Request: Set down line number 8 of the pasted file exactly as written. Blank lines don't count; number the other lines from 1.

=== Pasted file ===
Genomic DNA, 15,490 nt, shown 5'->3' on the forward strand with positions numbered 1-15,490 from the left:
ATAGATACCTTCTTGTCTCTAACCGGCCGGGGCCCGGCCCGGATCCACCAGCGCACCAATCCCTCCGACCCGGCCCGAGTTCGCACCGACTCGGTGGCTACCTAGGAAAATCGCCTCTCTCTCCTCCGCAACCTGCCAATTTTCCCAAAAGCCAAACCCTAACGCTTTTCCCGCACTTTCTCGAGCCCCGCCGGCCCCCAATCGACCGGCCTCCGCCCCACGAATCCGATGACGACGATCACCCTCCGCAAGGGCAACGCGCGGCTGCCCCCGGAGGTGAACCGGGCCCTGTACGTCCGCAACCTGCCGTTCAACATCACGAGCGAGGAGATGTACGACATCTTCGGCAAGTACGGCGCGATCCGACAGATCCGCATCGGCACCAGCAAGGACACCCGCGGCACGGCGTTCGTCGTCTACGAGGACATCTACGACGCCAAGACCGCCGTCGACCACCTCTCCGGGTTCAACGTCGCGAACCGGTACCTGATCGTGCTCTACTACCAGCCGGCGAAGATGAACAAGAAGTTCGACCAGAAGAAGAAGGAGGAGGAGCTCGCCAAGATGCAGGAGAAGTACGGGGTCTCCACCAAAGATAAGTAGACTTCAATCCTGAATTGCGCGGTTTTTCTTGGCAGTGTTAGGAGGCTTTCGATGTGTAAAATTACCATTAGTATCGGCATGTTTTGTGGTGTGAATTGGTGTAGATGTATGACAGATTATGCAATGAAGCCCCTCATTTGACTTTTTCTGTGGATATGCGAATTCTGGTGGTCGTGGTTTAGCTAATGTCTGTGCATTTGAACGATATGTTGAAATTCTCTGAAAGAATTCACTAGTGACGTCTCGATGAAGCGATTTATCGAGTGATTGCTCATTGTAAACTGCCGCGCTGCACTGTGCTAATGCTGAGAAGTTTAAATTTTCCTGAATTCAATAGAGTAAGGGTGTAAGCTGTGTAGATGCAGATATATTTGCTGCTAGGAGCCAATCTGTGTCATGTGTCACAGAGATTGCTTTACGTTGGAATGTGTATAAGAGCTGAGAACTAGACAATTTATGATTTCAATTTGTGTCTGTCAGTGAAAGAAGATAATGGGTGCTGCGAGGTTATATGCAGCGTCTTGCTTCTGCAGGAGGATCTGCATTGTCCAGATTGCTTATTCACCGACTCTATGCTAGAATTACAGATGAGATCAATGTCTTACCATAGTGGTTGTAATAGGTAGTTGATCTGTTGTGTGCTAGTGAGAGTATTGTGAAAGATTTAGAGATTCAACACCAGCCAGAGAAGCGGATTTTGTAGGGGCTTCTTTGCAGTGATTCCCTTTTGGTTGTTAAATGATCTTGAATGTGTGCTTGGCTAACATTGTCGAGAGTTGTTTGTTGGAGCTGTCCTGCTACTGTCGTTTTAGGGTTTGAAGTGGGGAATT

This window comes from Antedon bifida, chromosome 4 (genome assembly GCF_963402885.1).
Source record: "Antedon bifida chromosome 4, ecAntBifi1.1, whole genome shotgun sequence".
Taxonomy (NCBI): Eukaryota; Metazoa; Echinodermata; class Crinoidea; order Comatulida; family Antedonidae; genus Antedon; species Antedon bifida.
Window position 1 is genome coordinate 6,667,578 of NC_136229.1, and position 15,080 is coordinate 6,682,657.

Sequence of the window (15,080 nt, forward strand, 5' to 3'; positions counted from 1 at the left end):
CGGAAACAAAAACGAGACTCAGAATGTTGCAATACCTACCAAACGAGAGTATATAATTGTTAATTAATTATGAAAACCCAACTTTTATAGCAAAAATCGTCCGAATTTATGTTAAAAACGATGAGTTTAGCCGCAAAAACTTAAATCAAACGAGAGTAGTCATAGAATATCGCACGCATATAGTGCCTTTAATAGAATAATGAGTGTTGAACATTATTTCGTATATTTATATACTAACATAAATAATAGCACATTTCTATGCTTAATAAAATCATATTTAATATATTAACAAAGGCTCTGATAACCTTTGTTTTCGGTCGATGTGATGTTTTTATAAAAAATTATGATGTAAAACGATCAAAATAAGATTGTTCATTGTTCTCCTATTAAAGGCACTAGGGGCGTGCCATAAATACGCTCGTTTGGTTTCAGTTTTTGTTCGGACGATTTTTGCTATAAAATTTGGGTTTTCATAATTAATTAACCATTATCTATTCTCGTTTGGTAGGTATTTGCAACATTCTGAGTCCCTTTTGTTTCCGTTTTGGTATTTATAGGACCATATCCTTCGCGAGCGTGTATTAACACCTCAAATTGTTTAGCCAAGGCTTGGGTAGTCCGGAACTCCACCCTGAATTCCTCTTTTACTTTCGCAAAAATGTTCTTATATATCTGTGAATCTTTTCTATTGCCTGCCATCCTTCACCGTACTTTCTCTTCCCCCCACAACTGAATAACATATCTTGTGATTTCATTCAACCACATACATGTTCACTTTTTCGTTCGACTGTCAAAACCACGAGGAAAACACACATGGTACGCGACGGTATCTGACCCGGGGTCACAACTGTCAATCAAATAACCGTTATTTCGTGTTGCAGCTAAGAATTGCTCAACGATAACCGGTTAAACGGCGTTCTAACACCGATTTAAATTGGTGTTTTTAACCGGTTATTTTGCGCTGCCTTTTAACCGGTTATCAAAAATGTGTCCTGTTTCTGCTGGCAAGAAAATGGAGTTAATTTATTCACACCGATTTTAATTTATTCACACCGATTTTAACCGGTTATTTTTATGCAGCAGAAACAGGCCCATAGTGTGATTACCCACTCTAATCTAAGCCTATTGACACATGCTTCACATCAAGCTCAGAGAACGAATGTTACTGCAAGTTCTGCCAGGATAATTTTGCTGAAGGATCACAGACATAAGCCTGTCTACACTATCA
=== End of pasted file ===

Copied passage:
CGGAAACAAAAACGAGACTCAGAATGTTGCAATACCTACCAAACGAGAGTATATAATTGTTAATTAATTATGAAAACCCAACTTTTATAGCAAAAATCGTCCGAATTTATGTTAAAAACGATGAGTTTAGCCGCAAAAACTTAAATCAAACGAGAGTAGTCATAGAATATCGCACGCATATAGTGCCTTTAATAGAATAATGAGTGTTGAACATTATTTCGTATATTTATATACTAACATAAATAATAGCACATTTCTATGCTTAATAAAATCATATTTAATATATTAACAAAGGCTCTGATAACCTTTGTTTTCGGTCGATGTGATGTTTTTATAAAAAATTATGATGTAAAACGATCAAAATAAGATTGTTCATTGTTCTCCTATTAAAGGCACTAGGGGCGTGCCATAAATACGCTCGTTTGGTTTCAGTTTTTGTTCGGACGATTTTTGCTATAAAATTTGGGTTTTCATAATTAATTAACCATTATCTATTCTCGTTTGGTAGGTATTTGCAACATTCTGAGTCCCTTTTGTTTCCGTTTTGGTATTTATAGGACCATATCCTTCGCGAGCGTGTATTAACACCTCAAATTGTTTAGCCAAGGCTTGGGTAGTCCGGAACTCCACCCTGAATTCCTCTTTTACTTTCGCAAAAATGTTCTTATATATCTGTGAATCTTTTCTATTGCCTGCCATCCTTCACCGTACTTTCTCTTCCCCCCACAACTGAATAACATATCTTGTGATTTCATTCAACCACATACATGTTCACTTTTTCGTTCGACTGTCAAAACCACGAGGAAAACACACATGGTACGCGACGGTATCTGACCCGGGGTCACAACTGTCAATCAAATAACCGTTATTTCGTGTTGCAGCTAAGAATTGCTCAACGATAACCGGTTAAACGGCGTTCTAACACCGATTTAAATTGGTGTTTTTAACCGGTTATTTTGCGCTGCCTTTTAACCGGTTATCAAAAATGTGTCCTGTTTCTGCTGGCAAGAAAATGGAGTTAATTTATTCACACCGATTTTAATTTATTCACACCGATTTTAACCGGTTATTTTTATGCAGCAGAAACAGGCCCATAGTGTGATTACCCACTCTAATCTAAGCCTATTGACACATGCTTCACATCAAGCTCAGAGAACGAATGTTACTGCAAGTTCTGCCAGGATAATTTTGCTGAAGGATCACAGACATAAGCCTGTCTACACTATCA